• \n
  • Ask if anyone's planning to run on IIS... the info on permissions is pretty LAMP-centric.\n
  • Low/no initial budget outlay\n\nFocus spending on customization and meeting campus needs\n\nAvailable commercial/premium support\n\nPut Shelley's budget slide here against ~$52k to launch OmniUpdate at a 2 year school.\n \n[Stephanie's budget: a lot less than that. I think all we bought was a Gravity Forms dev license. Did use our slave -- er, student worker pretty hard for about a month during and after the launch.] \n
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  • I think we should point to some instructions/blogs about installation. Leave the slide, point them to a resource, move on.\n
  • Decide subdomain vs subdirectory. \n\nMake sure your server meets the requirements. \n\nChange the wp-config setting.\n\nAccess the network admin menu.\n
  • [screenshots: step 1 (wp-config stuff), step 2, Network Admin screens, single site options screen w/ plugin & theme permissions]\n
  • Stephanie - Domain plugins\n
  • \n
  • Common problems: Missing .htaccess file; bad permissions on wp-includes or wp-content; wp-includes didn’t completely upload; plugin conflicts or bad plugin/theme code.\n
  • \n
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  • Don't use Thesis\n\nSK- talk about what a framework means on a network site, show child theme options, framework settings, etc. Talk about framework specific plugins.\n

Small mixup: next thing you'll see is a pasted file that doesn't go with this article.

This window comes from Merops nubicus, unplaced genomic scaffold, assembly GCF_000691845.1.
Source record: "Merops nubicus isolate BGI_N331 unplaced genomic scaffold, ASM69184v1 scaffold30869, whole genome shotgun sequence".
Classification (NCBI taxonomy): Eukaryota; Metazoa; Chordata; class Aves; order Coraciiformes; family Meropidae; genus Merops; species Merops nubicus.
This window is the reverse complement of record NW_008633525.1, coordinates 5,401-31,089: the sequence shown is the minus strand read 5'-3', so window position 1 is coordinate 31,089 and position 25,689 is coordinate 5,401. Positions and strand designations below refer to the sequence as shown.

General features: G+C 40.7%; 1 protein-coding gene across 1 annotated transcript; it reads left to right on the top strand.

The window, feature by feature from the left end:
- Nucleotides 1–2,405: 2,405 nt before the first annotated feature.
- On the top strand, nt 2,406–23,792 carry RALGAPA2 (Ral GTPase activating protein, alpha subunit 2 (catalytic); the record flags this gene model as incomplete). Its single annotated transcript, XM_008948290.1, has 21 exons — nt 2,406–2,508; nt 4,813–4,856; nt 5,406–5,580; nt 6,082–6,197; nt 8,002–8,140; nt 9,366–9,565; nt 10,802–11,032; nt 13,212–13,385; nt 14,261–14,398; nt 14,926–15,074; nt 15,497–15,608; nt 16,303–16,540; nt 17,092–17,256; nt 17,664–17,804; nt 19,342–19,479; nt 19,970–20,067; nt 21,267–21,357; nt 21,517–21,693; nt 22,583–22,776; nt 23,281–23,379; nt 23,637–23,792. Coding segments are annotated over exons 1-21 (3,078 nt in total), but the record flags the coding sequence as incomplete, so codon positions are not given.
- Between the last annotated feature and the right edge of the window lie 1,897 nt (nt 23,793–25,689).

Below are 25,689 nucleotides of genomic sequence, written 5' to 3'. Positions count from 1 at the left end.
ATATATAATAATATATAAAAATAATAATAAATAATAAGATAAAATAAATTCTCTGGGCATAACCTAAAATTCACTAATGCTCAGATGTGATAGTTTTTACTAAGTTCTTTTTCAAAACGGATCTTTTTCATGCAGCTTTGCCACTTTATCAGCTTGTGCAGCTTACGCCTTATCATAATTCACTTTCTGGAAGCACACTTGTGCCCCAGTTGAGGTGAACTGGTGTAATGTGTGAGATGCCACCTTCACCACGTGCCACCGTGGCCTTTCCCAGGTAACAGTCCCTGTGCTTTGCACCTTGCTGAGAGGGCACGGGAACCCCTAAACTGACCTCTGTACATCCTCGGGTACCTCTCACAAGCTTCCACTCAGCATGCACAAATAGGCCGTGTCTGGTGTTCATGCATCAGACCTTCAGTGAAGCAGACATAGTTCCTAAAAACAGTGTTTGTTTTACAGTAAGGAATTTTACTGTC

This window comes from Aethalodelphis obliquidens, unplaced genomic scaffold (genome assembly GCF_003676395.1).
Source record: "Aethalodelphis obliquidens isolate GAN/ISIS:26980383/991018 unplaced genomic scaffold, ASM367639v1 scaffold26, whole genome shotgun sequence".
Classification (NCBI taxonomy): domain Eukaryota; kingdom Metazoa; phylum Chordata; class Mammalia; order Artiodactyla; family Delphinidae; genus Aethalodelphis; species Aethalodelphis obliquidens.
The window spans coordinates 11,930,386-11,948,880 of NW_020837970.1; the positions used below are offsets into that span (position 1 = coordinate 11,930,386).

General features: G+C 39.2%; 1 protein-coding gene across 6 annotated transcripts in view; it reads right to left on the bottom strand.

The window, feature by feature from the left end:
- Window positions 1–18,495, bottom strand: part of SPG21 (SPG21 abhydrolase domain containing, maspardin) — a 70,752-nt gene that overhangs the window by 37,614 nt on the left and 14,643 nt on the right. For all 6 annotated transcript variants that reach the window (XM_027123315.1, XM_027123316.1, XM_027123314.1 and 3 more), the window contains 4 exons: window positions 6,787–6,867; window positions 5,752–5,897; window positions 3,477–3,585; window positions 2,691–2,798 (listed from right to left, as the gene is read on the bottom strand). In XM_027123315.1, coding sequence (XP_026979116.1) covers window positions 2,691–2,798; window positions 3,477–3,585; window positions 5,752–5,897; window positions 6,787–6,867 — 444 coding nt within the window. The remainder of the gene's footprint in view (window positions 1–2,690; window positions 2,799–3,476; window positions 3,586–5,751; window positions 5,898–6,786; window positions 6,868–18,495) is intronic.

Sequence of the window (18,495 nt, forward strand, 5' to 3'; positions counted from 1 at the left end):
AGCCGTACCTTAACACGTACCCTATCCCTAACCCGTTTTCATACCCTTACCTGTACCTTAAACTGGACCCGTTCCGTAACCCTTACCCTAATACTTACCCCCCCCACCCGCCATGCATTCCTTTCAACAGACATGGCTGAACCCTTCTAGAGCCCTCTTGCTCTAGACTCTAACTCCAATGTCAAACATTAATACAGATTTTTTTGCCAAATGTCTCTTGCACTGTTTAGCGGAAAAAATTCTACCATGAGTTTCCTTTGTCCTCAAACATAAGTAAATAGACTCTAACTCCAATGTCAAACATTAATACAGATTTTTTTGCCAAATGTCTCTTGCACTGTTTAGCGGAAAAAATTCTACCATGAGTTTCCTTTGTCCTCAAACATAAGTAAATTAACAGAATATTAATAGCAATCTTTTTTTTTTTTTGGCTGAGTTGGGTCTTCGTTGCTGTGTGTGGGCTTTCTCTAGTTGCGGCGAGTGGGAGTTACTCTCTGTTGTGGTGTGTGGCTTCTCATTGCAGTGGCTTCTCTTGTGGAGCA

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  • I am OK with ditching this slide if you think it's beside the point or too technical or whatever\n
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  • Old versions do not get security fixes. You must stay up to date with WP and all the plugins and themes you have installed.\n\nAuto-upgrading is by far the easiest thing to do. If you need to FTP the files for some reason, be sure to skip wp-content and .htaccess.\n \nNinjas can stay updated via Subversion. The wp-config.php file can be moved up one directory level so you don't overwrite it. \n
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  • High-traffic WordPress sites NEED caching, but it's not built in! Why? The developers want you to find the solution that works best for your site and server.\n
  • \n
  • \n
  • checklist handout\n
  • checklist handout\n
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  • Themes on Extend go through an extensive vetting process.\n\nPLUGINS DO NOT. Any moron can upload a plugin to the repository. However, they are monitored for evil code. Still, getting things from wordpress.org helps you avoid the nasty stuff.\n
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  • Core features\nFlexibility\nExtensions/plugins\nUse examples\n\nRoadmap\n